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Kelenderis, Cilicia, c. 440 - 400 B.C.
Kelenderis was a port town, one of the oldest in Cilicia, described in Hellenistic and Roman sources as a small, but strong castle. The land around Kelenderis was inadequate for farming but, apparently from the coins, suitable for raising goats. On the plateau behind the hills, there were vineyards and olive trees, rich sources of minerals, especially iron and woods, mainly pine and cedar, which were essential for ship building. The town was connected to the Central Anatolian Plateau with suitable passages in the valleys, but it was mainly a port, connected with Cyprus and other countries lying on the Mediterranean coasts. The rider on the obverse may be Castor, who was not only a horse trainer but also the protector of sailors, an appropriate type for a port town.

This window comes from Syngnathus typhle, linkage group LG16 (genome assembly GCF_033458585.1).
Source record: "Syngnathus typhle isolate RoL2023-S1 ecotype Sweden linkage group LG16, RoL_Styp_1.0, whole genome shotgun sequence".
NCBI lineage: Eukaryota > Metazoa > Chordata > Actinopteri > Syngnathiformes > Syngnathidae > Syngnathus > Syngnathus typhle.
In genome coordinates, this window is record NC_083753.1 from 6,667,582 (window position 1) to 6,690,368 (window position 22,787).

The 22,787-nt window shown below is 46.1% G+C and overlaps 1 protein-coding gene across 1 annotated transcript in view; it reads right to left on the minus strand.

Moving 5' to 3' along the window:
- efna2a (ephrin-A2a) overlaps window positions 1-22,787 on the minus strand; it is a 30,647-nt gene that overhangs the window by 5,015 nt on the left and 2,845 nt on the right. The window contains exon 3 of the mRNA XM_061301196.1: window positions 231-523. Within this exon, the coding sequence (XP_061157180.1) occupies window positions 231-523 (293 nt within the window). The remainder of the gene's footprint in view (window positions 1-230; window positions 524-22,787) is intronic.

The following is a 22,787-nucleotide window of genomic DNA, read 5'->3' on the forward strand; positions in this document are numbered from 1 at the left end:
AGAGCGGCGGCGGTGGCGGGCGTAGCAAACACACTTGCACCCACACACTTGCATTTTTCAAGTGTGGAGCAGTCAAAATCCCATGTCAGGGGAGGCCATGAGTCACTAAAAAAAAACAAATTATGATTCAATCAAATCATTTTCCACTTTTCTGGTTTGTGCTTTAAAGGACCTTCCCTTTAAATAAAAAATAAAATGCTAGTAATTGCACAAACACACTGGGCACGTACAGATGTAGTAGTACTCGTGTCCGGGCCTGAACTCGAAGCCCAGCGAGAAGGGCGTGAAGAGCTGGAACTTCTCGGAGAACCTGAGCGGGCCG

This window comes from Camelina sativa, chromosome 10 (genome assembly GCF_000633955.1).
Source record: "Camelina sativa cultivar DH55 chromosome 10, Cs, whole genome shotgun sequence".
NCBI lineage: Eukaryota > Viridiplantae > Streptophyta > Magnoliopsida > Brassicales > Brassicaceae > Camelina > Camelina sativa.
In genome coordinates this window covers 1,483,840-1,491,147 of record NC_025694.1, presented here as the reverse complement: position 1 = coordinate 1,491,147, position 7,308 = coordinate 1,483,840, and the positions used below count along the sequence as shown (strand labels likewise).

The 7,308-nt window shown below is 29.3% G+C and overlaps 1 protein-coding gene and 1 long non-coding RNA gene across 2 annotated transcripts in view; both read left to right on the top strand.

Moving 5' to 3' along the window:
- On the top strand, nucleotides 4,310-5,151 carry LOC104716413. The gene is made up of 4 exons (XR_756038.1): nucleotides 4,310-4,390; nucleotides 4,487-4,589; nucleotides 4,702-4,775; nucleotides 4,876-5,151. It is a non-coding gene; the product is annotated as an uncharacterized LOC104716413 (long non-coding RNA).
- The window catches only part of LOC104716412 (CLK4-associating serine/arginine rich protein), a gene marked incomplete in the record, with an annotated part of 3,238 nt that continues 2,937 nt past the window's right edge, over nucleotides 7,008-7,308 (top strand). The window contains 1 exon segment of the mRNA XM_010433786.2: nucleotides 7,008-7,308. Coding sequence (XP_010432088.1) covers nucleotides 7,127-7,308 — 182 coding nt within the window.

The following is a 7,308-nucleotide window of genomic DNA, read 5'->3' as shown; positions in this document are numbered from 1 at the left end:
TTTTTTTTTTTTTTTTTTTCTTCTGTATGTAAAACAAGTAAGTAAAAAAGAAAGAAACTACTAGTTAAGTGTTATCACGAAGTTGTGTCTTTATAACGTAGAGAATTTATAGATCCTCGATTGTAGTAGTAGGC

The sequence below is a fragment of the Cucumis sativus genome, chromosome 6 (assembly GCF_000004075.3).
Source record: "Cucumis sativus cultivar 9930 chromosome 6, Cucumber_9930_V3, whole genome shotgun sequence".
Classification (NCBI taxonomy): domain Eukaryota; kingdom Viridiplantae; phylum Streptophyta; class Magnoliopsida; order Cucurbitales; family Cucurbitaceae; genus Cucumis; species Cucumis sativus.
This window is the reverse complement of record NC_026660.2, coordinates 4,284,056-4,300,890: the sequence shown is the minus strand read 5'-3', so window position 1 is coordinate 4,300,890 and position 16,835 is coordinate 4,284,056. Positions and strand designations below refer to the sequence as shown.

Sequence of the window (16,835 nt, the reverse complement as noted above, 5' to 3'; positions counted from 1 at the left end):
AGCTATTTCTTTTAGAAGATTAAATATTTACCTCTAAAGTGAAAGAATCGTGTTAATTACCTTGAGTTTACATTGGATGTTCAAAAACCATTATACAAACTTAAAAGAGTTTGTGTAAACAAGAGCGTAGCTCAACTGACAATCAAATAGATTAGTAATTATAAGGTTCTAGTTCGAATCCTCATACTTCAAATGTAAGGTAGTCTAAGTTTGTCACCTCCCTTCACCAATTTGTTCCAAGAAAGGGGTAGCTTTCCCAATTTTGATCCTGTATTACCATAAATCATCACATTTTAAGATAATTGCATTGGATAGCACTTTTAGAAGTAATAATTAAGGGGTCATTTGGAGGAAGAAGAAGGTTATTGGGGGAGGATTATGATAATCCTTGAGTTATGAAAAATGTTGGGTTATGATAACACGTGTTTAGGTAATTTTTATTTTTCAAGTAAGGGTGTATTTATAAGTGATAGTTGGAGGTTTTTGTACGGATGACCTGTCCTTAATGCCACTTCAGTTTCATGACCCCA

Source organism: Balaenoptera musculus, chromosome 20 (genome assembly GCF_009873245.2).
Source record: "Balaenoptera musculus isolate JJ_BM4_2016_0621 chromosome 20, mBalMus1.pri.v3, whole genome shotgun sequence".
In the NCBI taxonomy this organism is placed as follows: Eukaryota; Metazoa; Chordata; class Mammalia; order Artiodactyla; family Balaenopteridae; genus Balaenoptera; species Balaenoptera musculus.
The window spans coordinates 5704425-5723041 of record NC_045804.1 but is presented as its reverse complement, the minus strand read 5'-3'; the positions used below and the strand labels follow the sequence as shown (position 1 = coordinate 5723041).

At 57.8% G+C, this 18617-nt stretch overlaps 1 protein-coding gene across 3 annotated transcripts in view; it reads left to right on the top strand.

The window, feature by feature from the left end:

GS87203. Silver stater, Celenderis Hoard 3 (O15/R15); SNG BnF 46 (same dies); cf. BMC Cilicia p. 55, 27 (KEΛE); SNGvA 5617 (KEΛEN); SNG Cop -; SNG Levante -, EF, attractive style, well centered and struck
radiating flow lines, irregularly shaped flan, some obverse die wear, Kelenderis (Aydincik, Turkey) mint, weight 10.802g, maximum diameter 24.68mm, c. 440 - 400 B.C.; obverse young man riding sideways on horse galloping left, nude, preparing to dismount, bridle in left hand on near side of horse, whip in left hand, A below before hind legs; reverse goat crouching left on solid exergue line, head turned looking back right, KEΛ over ivy spray with leaf and berries, all in a shallow round incuse; SOLD
Catalog current as of Tuesday, July 16, 2019.
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